Here's how this works. I read a book or two and tell you about them and try not to get too long-winded. This time, a review of Yotsuba&! volume one (ADV Manga, 2005).

Yotsuba is a four year-old, green-haired ball of hyperkinetic energy. She and her dad have moved to a small town from parts unspecified, and here she's confounded by all the perplexing things in modern culture which her neighbors take for granted. Doorbells and air conditioners blow Yotsuba's mind, and even a swingset is completely alien to her. The neighbor girls may be baffled by the new little girl next door, but they're certain she can't be too much trouble... can she?

Yotsuba&! - the strange name comes from each episode's title, such as "Yotsuba & Moving" - is a giddily goofball family comedy which I bought after hearing a dozen strong recommendations. I gave it to my kids with only a single glimpse inside, and they've been roaring with laughter ever since. They've finished the next two volumes and are impatiently waiting for me to pick up more. It really is funny stuff; when Yotsuba smacks herself in the face with the swing, I laughed like a drain.

The Hipster Daughter is already insisting on some hair color and an appropriate shirt so she can cosplay as Yotsuba at this year's AWA. At ten, she's a little old for the part, but if Marie and I put our minds to it and decide to have a little girl, I'm thinking that kid's hair's gonna be green. Yes. (Then we'll keep it that way and she can either cosplay as Locke the Superman or Andromeda from Saint Seiya when she's a teen.)

ADV Manga released the first five collections of Yotsuba&! from 2005-2007 before suspending the series. Yen Press has since picked up the rights, and they'll be releasing two more this year and an eighth in 2010. Wholeheartedly recommended for anybody with kids; everybody in the house will get a good chuckle from it.

Monday, March 16, 2009

Captain America and the Falcon: Madbomb

Here's how this works. I read a book or two and tell you about them and try not to get too long-winded. This time, a review of Captain America and the Falcon: Madbomb (Marvel, 2004).

Written correctly, there's no superhero more fun than Captain America, who basically has the power to beat the heck out of everybody. His co-creator Jack Kirby understood this better than just about any other writer or artist, and when he returned to Marvel in 1975, following a five-year stint at DC, the company put him back to work on the book. At the time, the comic was struggling for an audience, despite some well-remembered work by Steve Englehart, and the character was sharing his title with a partner, the high-flying Harlem-based hero the Falcon, who brought some period relevancy to the narrative with some very unsubtle dialogue about race relations in the early seventies.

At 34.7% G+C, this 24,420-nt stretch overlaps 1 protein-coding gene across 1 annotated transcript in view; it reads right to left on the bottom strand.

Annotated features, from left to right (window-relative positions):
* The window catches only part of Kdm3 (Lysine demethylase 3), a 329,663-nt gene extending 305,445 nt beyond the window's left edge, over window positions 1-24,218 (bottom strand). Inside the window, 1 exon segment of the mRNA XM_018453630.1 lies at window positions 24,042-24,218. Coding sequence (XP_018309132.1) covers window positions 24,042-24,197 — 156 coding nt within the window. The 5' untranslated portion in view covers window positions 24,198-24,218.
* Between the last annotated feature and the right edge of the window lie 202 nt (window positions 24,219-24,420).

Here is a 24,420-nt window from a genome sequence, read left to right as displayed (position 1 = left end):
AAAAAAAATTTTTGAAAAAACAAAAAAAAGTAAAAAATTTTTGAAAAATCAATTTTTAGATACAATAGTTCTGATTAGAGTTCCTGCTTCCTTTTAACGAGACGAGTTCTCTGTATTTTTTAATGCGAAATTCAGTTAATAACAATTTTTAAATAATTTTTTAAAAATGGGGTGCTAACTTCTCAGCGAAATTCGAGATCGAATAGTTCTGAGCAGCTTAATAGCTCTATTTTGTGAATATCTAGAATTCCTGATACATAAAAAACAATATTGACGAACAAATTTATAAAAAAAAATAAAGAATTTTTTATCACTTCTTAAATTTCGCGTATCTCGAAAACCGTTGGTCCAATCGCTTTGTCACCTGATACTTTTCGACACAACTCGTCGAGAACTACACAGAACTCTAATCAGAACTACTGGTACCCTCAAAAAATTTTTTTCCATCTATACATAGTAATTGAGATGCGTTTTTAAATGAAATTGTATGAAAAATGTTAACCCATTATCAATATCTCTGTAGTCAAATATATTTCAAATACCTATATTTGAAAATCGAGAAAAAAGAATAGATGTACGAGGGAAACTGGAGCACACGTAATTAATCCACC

"Unsubtle" is a pretty accurate word for this stuff; bricks to the head have been delivered with more subtlety than Kirby's Crazy Cap Comix. This book reprints the first eight issues of his run, a lengthy story about an underground army of mercenaries led by (get this) 18th Century Tory loyalists, who are planning to detonate a bomb on America's bicentennial that will drive everybody in the country into a gibbering, violent lunatic. It's exactly what anybody would want in a Kirby Captain America comic: giant, bizarre machinery, garishly-costumed villains sneering at everybody, and the hero jumping into a mob of enemy henchmen and punching the daylights out of about nine at a time while choking another goon between his ankles and dodging a hail of bullets. If this book doesn't make you want to draw, then I don't know what to tell you.

Structurally, it is certainly a dated book, and the story feels awkward read in one sitting. Kirby did a great job making every issue understandable for any reader who'd never picked it up before, but in collected form, the characters' constant restating and re-explaining their positions does feel a little long-winded. This is perhaps not the best introduction to Kirby for somebody wanting to see what all the fuss is about, but for those who love him already, it's a terrific read.

(All of Kirby's material from the period is available in three collections. Each, eyebrow-raisingly, is pricier than the previous book, but I will probably be picking up the second, Bicentennial Battles, pretty soon.)

Thursday, March 12, 2009

Pluto volume one

Here's how this works. I read a book or two and tell you about them and try not to get too long-winded. This time, a review of Pluto volume one (Viz, 2009).